Abstract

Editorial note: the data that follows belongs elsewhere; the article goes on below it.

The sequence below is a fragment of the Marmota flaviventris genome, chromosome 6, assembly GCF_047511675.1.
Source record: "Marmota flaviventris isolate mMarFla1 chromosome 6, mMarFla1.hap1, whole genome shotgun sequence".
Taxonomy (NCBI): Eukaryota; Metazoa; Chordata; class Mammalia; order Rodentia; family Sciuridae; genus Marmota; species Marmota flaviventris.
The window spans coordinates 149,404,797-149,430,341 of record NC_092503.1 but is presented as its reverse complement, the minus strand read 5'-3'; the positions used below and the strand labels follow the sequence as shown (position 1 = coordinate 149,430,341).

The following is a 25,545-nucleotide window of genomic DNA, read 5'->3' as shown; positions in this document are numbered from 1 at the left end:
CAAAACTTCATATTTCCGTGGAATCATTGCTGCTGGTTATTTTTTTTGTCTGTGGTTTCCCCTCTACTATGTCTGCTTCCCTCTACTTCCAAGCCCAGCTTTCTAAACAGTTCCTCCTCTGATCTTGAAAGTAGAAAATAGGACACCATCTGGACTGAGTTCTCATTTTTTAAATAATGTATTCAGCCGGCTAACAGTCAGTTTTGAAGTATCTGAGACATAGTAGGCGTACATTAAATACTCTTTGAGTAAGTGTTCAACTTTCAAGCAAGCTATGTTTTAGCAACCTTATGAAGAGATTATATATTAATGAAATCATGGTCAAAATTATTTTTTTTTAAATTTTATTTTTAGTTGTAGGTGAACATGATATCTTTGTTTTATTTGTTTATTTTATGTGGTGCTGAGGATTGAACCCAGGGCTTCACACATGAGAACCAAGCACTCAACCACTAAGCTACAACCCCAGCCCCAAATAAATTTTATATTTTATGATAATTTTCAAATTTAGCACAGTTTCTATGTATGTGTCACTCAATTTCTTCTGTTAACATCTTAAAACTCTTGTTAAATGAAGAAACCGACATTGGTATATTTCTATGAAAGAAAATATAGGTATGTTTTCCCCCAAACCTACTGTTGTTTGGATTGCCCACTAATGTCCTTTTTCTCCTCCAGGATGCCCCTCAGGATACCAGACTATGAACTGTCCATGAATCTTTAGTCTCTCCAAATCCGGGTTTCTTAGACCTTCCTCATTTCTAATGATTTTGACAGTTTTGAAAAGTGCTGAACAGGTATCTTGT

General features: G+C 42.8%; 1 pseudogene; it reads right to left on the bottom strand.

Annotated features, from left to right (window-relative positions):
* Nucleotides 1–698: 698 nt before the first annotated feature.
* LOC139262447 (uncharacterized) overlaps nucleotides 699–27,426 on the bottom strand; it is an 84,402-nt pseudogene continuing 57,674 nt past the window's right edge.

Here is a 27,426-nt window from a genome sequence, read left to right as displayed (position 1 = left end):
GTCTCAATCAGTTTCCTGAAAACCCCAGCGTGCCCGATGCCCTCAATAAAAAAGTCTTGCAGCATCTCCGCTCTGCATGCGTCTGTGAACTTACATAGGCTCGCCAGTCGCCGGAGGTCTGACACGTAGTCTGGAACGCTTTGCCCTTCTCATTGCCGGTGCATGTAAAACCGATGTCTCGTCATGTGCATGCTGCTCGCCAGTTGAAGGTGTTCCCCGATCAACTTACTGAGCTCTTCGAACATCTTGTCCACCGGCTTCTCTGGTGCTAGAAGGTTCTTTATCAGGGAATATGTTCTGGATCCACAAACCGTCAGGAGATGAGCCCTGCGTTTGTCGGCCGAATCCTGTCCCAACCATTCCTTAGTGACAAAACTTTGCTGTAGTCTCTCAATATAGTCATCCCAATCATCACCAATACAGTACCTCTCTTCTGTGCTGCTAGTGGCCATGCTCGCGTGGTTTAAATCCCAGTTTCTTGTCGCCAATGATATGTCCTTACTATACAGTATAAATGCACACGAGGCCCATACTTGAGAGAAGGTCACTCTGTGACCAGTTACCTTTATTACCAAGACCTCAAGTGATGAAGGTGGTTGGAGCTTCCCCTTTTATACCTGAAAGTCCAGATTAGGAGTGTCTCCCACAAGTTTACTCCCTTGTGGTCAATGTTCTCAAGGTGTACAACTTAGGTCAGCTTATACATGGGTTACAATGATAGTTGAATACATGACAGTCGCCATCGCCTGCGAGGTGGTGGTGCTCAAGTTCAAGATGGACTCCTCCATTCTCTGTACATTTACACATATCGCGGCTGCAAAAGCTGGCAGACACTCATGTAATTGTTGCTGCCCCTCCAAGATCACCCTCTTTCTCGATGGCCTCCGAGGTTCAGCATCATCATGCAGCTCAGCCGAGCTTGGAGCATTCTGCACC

By detailing the efforts of a cognitive scientist and a writer to develop a connectionist computer capable of reading and commenting on literature, Richard Powers's Galatea 2.2 develops a sophisticated cognitive literary theory. At the same time, it represents postmodernist or poststructuralist theory in dismissive yet evasive terms. Thus the novel takes a double stance: while the novel's cognitive theory undercuts the poststructuralist model of language, it affirms or parallels some poststructuralist views of truth, meaning, and human nature.

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